Michigan Sea Grant is a founding member of the initiative’s steering committee, which includes federal, tribal, state, provincial, local and nongovernmental partners working together since 2004 to address aquatic resource and management needs in Lake St. Clair and the Detroit and St. Clair rivers. Michigan Sea Grant has managed more than $3.7 million to support the restoration and evaluation of fish spawning habitat in the river system. Since the first restoration project at Belle Isle, Sea Grant has been the lead organization for three fish habitat restoration grants and will oversee reef construction efforts at two additional sites in 2014.

Approximately 2.5 acres of restored spawning habitat increased the spawning success of more than 12 native fish species. By the end of the 2014, initiative partners will have created nearly 10 acres of deep water, rocky spawning habitat for lake sturgeon, lake whitefish and walleye in the river system helping boost populations of these valuable fish.

When asked about the award, Mary said, “It is an honor to be a part of such an amazing team of scientists, educators and engaged citizens all working to improve conditions for fish and wildlife in the Detroit and St. Clair rivers and Lake St. Clair and to be recognized by the secretary of the interior.”

Michigan Sea Grant College Program is a cooperative program of the University of Michigan (UM) and Michigan State University (MSU) and is part of the National Sea Grant College Program. Michigan Sea Grant receives core funding from National Sea Grant within the National Oceanic and Atmospheric Administration (NOAA). Matching funds come from the UM, MSU, additional Michigan universities and other nonfederal sources.

Read more in the U.S. Department of the Interior Partners in Conservation Awards Ceremony program: www.doi.gov/news/upload/PIC-2013-Final-Event-Program-1-16-2014.pdf

Read more and see a photo of the recipients in Mary’s MSU Extension News article: msue.anr.msu.edu/news/michigan_and_ontario_groups_earn_prestigious_department_of_interior_partner

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Summery Discovery Cruise interrupted by dramatic rescue

During the summer, Michigan State University Extension, Michigan Sea Grant and the Huron-Clinton Metroparks collaborate to offer educational cruises to the public on Lake St. Clair, the Detroit River and Lake Erie. The Summer Discovery Cruises (SDC) allow participants to learn about various aspects of these bodies of water depending on the cruise theme – and there are more than 20 themes to choose from.

Retired MSU Extension educator Patrick Livingston narrates the Bob-lo Island Cruise. Patrick is the ideal person for the job since he’s author of Summer Dreams: The Story of Bob-lo Island¸ a history of the island recognized by the Library of Michigan as a Michigan Notable Book of 2009.

On August 11, the education vessel the E/V Clinton carried passengers enjoying the Bob-lo Island Cruise. In addition to Patrick, senior Sea Grant Extension educator Steve Stewart and Extension program workers Elizabeth Nebel and Jenna Roy provided expertise. All are experienced SDC and Great Lakes Education Program (GLEP) instructors. Captain Norm Raymond piloted the ship.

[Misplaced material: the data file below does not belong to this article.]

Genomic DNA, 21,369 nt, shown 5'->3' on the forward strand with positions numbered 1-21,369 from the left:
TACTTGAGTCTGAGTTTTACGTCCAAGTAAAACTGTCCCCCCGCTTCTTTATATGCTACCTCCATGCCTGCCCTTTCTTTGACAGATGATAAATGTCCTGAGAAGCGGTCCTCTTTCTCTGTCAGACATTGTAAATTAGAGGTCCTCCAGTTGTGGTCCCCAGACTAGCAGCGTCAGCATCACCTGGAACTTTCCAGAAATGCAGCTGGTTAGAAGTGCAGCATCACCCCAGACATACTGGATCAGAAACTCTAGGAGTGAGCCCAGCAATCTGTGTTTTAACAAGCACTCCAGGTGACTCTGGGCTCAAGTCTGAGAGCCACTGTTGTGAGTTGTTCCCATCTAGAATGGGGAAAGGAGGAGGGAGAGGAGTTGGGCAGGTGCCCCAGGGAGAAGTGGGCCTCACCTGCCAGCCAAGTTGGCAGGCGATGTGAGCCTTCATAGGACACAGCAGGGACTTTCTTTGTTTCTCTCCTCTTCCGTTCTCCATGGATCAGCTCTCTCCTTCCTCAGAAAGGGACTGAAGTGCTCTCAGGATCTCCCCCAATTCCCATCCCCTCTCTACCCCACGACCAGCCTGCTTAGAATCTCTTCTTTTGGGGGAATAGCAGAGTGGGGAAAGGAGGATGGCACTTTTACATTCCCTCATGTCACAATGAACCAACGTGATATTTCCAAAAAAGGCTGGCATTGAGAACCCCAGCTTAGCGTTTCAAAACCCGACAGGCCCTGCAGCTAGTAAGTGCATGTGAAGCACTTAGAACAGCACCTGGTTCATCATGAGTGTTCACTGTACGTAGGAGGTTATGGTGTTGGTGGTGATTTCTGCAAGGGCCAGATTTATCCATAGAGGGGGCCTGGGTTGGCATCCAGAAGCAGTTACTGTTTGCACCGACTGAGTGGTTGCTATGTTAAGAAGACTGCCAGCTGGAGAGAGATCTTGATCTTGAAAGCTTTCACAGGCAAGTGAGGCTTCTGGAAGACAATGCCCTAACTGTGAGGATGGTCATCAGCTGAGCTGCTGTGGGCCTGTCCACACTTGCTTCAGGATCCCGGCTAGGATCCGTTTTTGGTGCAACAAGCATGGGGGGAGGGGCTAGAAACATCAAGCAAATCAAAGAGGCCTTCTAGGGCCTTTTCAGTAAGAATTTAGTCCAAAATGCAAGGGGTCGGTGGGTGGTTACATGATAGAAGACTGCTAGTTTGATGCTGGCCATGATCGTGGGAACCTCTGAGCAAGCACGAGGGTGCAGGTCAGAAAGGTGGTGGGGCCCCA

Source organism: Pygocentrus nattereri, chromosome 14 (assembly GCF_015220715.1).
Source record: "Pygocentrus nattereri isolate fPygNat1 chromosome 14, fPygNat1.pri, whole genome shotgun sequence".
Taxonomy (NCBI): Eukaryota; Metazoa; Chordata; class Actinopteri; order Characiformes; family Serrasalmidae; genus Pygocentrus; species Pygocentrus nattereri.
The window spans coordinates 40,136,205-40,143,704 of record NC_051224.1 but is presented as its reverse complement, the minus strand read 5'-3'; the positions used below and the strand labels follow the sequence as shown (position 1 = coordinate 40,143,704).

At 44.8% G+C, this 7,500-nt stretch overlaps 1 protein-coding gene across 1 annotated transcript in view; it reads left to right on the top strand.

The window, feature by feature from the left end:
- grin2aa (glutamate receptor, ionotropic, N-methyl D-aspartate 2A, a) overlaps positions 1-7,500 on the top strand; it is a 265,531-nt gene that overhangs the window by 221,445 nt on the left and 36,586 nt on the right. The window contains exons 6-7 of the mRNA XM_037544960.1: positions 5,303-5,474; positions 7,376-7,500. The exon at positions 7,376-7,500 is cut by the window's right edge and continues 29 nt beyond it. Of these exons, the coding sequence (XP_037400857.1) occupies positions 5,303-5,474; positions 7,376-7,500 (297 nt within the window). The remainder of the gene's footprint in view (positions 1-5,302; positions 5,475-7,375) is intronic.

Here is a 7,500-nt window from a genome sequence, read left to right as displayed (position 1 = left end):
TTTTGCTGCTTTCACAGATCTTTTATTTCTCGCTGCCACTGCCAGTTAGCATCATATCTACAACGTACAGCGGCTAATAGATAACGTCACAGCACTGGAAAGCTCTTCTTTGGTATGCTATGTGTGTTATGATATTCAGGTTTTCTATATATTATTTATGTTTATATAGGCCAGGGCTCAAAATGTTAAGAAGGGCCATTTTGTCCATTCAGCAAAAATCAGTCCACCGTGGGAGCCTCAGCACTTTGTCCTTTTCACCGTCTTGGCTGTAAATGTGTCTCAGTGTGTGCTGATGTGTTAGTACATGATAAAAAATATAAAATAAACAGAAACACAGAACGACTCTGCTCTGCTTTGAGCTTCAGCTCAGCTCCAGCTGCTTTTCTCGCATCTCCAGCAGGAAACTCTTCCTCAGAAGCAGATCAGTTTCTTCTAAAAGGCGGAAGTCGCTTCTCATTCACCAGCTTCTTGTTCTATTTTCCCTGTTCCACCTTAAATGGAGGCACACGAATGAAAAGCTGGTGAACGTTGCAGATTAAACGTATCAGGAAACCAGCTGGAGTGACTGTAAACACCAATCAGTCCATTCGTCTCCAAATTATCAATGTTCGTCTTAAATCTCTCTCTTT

During the cruise, Captain Raymond heard Sarnia, Canada, Coast Guard Radio broadcast a Mayday distress call regarding a personal watercraft going in circles with nobody on board. The captain informed the MSU Extension staff of the alert and asked them to keep an eye out for anybody in the water. Anyone in that position that day would be in trouble. The air temperature at 71 degrees and a wind speed of 11 mph created conditions for cold water and waves a foot high.

The captain soon spotted two people clinging to a buoy. As the Clinton approached the buoy, one of the people began to swim toward the boat and climbed the boarding ladder our staff had deployed. The staff assisted the shivering teenager to a seat. He explained that he and his father had been on a Jet Ski and the choppy waves threw them off. The current took the Jet Ski into the lake and they could not safely attempt to retrieve it, choosing instead to cling to the buoy. He thought they had been in the water approximately 45 minutes. Fortunately, both he and his father were wearing personal flotation devices.

As the boat came about to retrieve the boy’s father still clinging to the buoy, a Canadian Coast Guard vessel approached at high speed. The Clinton stood off as crew in the Canadian vessel pulled him from the water. As soon as the Canadian Coast Guard vessel crew members had secured the father aboard, they came alongside the Clinton and our staff transferred the young man to the Coast Guard boat. The Coast Guard vessel then went to retrieve the Jet Ski and the Summer Discovery Cruise continued.

After the cruise, our MSU Extension staff reflected on the rescue, the need for safety aboard any vessel regardless of size and the fact that safety training each season – including man-overboard drills – had prepared them to act quickly, calmly and effectively.

They acted so calmly that one participant wrote on the cruise evaluation form: “We especially enjoyed the rescue re-enactment – well done!”

If you’re interested in learning more about these local bodies of water, consider participating in a Summer Discovery Cruise next summer. Find all the details at www.discoverycruises.org.

Steve Stewart said, “While we don’t promise excitement of this magnitude on every Summer Discovery Cruise, we can promise that participants will have a unique learning experience.”